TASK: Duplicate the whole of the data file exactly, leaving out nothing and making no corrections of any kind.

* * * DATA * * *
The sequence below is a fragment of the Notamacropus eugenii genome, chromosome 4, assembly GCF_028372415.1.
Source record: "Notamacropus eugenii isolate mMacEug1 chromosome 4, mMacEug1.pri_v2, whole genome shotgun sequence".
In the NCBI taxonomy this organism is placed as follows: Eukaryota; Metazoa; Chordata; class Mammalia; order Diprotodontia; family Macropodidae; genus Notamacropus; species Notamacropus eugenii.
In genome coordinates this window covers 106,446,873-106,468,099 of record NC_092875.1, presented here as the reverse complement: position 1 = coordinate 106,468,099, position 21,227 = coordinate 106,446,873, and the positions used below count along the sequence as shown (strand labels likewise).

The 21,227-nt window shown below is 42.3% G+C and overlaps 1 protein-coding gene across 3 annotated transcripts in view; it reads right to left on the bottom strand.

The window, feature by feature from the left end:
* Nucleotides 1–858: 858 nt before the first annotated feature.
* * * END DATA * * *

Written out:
The sequence below is a fragment of the Notamacropus eugenii genome, chromosome 4, assembly GCF_028372415.1.
Source record: "Notamacropus eugenii isolate mMacEug1 chromosome 4, mMacEug1.pri_v2, whole genome shotgun sequence".
In the NCBI taxonomy this organism is placed as follows: Eukaryota; Metazoa; Chordata; class Mammalia; order Diprotodontia; family Macropodidae; genus Notamacropus; species Notamacropus eugenii.
In genome coordinates this window covers 106,446,873-106,468,099 of record NC_092875.1, presented here as the reverse complement: position 1 = coordinate 106,468,099, position 21,227 = coordinate 106,446,873, and the positions used below count along the sequence as shown (strand labels likewise).

The 21,227-nt window shown below is 42.3% G+C and overlaps 1 protein-coding gene across 3 annotated transcripts in view; it reads right to left on the bottom strand.

The window, feature by feature from the left end:
* Nucleotides 1–858: 858 nt before the first annotated feature.